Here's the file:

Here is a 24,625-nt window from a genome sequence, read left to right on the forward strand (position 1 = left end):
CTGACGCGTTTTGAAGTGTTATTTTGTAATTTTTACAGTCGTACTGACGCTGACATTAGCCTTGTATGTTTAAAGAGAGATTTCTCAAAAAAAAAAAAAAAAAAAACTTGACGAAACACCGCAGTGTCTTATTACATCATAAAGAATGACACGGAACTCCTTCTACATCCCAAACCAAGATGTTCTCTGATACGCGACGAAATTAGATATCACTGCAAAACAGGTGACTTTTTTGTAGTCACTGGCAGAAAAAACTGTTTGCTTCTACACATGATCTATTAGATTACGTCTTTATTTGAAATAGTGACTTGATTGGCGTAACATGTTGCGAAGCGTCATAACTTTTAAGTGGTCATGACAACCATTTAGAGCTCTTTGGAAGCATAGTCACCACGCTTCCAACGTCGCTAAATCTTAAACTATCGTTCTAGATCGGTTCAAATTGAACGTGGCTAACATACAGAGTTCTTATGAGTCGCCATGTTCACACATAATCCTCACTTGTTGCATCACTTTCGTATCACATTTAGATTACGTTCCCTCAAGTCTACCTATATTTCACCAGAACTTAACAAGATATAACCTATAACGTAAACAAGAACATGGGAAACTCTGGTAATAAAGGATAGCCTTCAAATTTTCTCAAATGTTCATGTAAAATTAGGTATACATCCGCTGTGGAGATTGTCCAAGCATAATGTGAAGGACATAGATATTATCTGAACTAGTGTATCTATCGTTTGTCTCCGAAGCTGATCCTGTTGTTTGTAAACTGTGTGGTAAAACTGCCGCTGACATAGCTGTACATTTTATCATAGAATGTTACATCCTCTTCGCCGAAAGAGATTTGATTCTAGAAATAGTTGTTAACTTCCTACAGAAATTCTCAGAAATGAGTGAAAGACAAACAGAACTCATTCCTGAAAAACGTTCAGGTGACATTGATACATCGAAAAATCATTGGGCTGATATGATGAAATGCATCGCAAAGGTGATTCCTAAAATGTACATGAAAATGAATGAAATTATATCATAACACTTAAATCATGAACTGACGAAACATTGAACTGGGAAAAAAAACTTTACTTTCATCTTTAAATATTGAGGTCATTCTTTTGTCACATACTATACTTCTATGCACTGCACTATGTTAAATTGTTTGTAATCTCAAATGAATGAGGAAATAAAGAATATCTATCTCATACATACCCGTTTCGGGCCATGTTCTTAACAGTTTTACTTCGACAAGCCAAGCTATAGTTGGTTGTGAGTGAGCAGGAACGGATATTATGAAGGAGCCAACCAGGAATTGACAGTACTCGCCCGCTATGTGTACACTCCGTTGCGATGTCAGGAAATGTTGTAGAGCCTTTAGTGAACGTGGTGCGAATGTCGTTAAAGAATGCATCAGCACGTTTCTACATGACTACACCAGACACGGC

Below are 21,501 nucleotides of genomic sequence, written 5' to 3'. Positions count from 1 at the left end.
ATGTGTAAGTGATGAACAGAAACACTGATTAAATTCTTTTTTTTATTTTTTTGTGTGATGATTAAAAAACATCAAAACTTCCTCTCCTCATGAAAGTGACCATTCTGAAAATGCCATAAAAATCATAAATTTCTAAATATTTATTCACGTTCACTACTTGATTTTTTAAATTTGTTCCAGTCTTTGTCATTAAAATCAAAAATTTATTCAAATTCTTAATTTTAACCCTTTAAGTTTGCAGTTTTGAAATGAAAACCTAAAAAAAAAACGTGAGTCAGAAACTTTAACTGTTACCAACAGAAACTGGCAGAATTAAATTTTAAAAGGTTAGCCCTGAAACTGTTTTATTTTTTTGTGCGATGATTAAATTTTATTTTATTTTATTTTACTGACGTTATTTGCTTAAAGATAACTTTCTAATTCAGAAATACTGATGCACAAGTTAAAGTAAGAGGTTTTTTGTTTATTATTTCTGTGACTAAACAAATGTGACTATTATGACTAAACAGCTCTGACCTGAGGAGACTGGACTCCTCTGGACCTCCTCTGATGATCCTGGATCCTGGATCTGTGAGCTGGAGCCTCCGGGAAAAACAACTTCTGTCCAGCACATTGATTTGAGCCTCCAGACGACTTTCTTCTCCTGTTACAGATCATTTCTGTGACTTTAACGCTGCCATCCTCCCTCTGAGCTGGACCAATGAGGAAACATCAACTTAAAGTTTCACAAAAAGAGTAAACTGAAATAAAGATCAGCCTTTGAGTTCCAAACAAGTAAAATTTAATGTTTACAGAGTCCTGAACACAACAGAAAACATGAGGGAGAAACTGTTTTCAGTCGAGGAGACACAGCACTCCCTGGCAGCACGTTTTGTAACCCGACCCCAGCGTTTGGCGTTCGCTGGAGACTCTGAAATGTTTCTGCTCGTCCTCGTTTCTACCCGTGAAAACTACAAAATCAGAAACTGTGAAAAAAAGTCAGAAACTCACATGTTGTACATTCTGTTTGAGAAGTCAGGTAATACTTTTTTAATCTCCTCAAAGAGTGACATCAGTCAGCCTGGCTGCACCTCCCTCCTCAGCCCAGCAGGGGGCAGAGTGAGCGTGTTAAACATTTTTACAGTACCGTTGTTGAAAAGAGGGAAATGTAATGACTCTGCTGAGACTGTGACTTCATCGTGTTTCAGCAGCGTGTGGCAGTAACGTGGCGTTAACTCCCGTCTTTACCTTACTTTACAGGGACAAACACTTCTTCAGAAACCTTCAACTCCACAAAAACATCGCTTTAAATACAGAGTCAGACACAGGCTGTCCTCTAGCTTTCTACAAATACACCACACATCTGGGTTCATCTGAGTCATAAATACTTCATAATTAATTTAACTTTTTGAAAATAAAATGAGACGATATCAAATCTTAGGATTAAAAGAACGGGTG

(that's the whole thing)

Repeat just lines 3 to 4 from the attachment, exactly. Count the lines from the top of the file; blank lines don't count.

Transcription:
Below are 21,501 nucleotides of genomic sequence, written 5' to 3'. Positions count from 1 at the left end.
ATGTGTAAGTGATGAACAGAAACACTGATTAAATTCTTTTTTTTATTTTTTTGTGTGATGATTAAAAAACATCAAAACTTCCTCTCCTCATGAAAGTGACCATTCTGAAAATGCCATAAAAATCATAAATTTCTAAATATTTATTCACGTTCACTACTTGATTTTTTAAATTTGTTCCAGTCTTTGTCATTAAAATCAAAAATTTATTCAAATTCTTAATTTTAACCCTTTAAGTTTGCAGTTTTGAAATGAAAACCTAAAAAAAAAACGTGAGTCAGAAACTTTAACTGTTACCAACAGAAACTGGCAGAATTAAATTTTAAAAGGTTAGCCCTGAAACTGTTTTATTTTTTTGTGCGATGATTAAATTTTATTTTATTTTATTTTACTGACGTTATTTGCTTAAAGATAACTTTCTAATTCAGAAATACTGATGCACAAGTTAAAGTAAGAGGTTTTTTGTTTATTATTTCTGTGACTAAACAAATGTGACTATTATGACTAAACAGCTCTGACCTGAGGAGACTGGACTCCTCTGGACCTCCTCTGATGATCCTGGATCCTGGATCTGTGAGCTGGAGCCTCCGGGAAAAACAACTTCTGTCCAGCACATTGATTTGAGCCTCCAGACGACTTTCTTCTCCTGTTACAGATCATTTCTGTGACTTTAACGCTGCCATCCTCCCTCTGAGCTGGACCAATGAGGAAACATCAACTTAAAGTTTCACAAAAAGAGTAAACTGAAATAAAGATCAGCCTTTGAGTTCCAAACAAGTAAAATTTAATGTTTACAGAGTCCTGAACACAACAGAAAACATGAGGGAGAAACTGTTTTCAGTCGAGGAGACACAGCACTCCCTGGCAGCACGTTTTGTAACCCGACCCCAGCGTTTGGCGTTCGCTGGAGACTCTGAAATGTTTCTGCTCGTCCTCGTTTCTACCCGTGAAAACTACAAAATCAGAAACTGTGAAAAAAAGTCAGAAACTCACATGTTGTACATTCTGTTTGAGAAGTCAGGTAATACTTTTTTAATCTCCTCAAAGAGTGACATCAGTCAGCCTGGCTGCACCTCCCTCCTCAGCCCAGCAGGGGGCAGAGTGAGCGTGTTAAACATTTTTACAGTACCGTTGTTGAAAAGAGGGAAATGTAATGACTCTGCTGAGACTGTGACTTCATCGTGTTTCAGCAGCGTGTGGCAGTAACGTGGCGTTAACTCCCGTCTTTACCTTACTTTACAGGGACAAACACTTCTTCAGAAACCTTCAACTCCACAAAAACATCGCTTTAAATACAGAGTCAGACACAGGCTGTCCTCTAGCTTTCTACAAATACACCACACATCTGGGTTCATCTGAGTCATAAATACTTCATAATTAATTTAACTTTTTGAAAATAAAATGAGACGATATCAAATCTTAGGATTAAAAGAACGGGTG